Longtime N.H. Civil Rights Activist Arnie Alpert Retires | New Hampshire Public Radio

Longtime N.H. Civil Rights Activist Arnie Alpert Retires

Jun 19, 2020

Arnie Alpert speaking on the day Martin Luther King Jr. Day was recognized in New Hampshire in 1999
Credit Courtesy of Arnie Alpert

After almost four decades of social justice activism, New Hampshire civil rights leader Arnie Alpert is retiring from the American Friends Service Committee. 

Arnie Alpert joined NHPR’s All Things Considered host Peter Biello to discuss some of the highlights of his career. 

(Below is a lightly edited transcript of the interview.)

Alpert pushed to make Martin Luther King Day a holiday in New Hampshire. The Granite State was the last state to make it a holiday in 1999. He spoke on the occasion. 

“We should remember something else about Dr. King that might be more important for us. Martin Luther King Jr. did not let victory turn him around either. When the Civil Rights Act passed, he was not deluded into thinking racism had been vanquished. When the Voting Rights Act passed, he did not fool himself that the promise of democracy had been realized for everyone.”

Two decades later, Alpert won another major victory when New Hampshire abolished the death penalty. Arnie Alpert is with me now, thank you very much for speaking with me.

Absolutely.

You joined the American Friends Service Committee almost 39 years ago. How has New Hampshire changed since then? 

You know, Peter we might even ask how New Hampshire hasn't changed since then

The state still has a 19th century―maybe it’s an 18th century―tax structure. We still have inadequate funding for public education. We still have insufficient respect for workers, we still have problems with systematic racism

Can you tell me one thing that you think has moved in a positive direction?

I think that the state’s progress towards recognizing the rights of gay and lesbian and transgender people has been remarkable.

We were able to go from a non-discrimination bill to full-fledged marriage equality legislated by our government, and in a remarkably short period of time.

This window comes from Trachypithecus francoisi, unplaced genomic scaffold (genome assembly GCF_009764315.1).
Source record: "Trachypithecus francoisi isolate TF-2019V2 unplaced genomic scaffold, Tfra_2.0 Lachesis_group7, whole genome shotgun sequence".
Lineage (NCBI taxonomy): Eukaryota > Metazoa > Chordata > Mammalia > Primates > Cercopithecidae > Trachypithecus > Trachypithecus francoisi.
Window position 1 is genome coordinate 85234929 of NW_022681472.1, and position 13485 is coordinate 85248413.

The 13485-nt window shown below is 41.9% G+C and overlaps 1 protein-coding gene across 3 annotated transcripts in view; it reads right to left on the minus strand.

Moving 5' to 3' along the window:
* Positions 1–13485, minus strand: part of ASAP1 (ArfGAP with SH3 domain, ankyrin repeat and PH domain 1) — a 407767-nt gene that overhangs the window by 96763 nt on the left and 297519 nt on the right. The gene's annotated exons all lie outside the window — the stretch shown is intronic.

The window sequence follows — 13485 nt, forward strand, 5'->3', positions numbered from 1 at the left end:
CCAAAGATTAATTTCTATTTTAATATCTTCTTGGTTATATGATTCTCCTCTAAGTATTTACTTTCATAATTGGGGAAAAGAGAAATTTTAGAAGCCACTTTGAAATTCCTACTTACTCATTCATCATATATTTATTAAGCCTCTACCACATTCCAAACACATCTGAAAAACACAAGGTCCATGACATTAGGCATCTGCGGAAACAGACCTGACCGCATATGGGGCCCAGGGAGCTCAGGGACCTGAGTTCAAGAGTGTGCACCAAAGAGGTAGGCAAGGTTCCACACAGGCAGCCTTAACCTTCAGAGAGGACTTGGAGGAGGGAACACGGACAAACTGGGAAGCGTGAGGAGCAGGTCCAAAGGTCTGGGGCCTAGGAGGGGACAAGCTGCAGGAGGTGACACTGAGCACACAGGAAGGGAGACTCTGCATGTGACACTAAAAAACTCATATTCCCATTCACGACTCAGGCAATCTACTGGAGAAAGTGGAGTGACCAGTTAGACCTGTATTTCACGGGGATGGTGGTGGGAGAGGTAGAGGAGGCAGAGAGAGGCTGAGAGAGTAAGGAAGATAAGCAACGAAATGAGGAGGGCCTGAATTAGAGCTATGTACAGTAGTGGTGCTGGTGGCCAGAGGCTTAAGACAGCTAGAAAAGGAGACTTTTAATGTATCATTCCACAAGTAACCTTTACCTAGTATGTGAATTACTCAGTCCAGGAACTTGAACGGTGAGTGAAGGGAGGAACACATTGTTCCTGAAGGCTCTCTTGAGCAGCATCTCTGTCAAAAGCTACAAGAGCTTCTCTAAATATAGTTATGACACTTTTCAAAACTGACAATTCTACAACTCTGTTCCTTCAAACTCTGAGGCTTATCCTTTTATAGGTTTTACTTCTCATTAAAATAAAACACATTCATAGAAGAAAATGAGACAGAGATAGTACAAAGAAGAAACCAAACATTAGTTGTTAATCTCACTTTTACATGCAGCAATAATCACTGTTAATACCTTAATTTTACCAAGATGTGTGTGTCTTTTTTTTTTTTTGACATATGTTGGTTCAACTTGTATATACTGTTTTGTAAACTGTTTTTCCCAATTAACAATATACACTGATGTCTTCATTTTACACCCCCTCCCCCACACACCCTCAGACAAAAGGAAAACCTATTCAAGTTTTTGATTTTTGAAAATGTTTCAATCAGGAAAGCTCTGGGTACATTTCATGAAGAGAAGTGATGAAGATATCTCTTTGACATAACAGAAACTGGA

Martin Luther King Day is now a familiar date on the American calendar, but the fight to commemorate it in New Hampshire was a long one, you were involved in that. Can you explain the pushback?

The pushback was complicated, much of it orchestrated on the editorial page of the state’s largest newspaper, which argued that Dr. King should not be honored with a holiday because of the stand he took against the U.S. war in Vietnam. 

And I would also say, Peter, is that what’s most important in the time that we’re in now, is that one of the things that we also said during all of those years, is that the King holiday is not important primarily as a historical commemoration of historical events that took place in the 1950s and 1960s, but that the King holiday is an important moment for us to understand ourselves, and to think about what our role is as we aspire towards a role with racism done away with.

You helped coordinate the campaign to end the death penalty in New Hampshire. Why was that issue, or was that issue, personal to you?

As someone who is committed to bringing about a less violent world and a less violent community, the idea that the state would be conspiring to take away people’s lives was something that has always been offensive to me. There’s plenty of reasons why the death penalty was wrong: it was a bad use of resources, it did not honor the needs of crime victims, it was prone to mistakes because of the racist nature of our justice system, and the classist nature of our justice system and on and on.

What was remarkable about the twenty years that it took to abolish the death penalty in New Hampshire is that we did it through people changing their minds. People who start out supporters of the death penalty began to see that the death penalty was wrong for a variety of reasons, and joined us in that effort to do away with it.

Even before the pandemic, there’s been a rise in online activism, hashtag activism, some may say. Is social media a good tool for social justice? 

Well we need all the tools we can use, Peter. I’m still an advocate of human contact, I’m in the old dog camp with regards to this. But certainly over the last few months, as we’ve not even been able to have in-person meetings with people, I’ve come to appreciate that ability to conduct interviews like this, for example, using technology, rather than sitting across the room from you in the NHPR studio. 

So I think that we all have to use the technology that is at our disposal and make the most of it, but that ultimately, we need relationships between people. 

You’ve been on the frontlines of major civil rights battles in New Hampshire. What’s the next most important issue for the state to address?

What we’re seeing right now is the pandemic is shining a bright spotlight on the inequities which lead poor people and people of color to be much more prone to getting sick. We see the pandemic shedding a spotlight on the fact that many of the workers that we now deem to “essential” are working in situations in which they are exposed to hazards and are not adequately compensated for their labor. 

We’re seeing a situation, in light of the George Floyd murder, in which we have systems of racism and brutality, and all of those create challenges for us in the time going forward. I come back to what we learned from Dr. King, that these evils are related to each other, and that we can, in fact, persist.

Arnie Alpert, thanks so much for speaking with me, I really appreciate it.

Thanks for having me, Peter.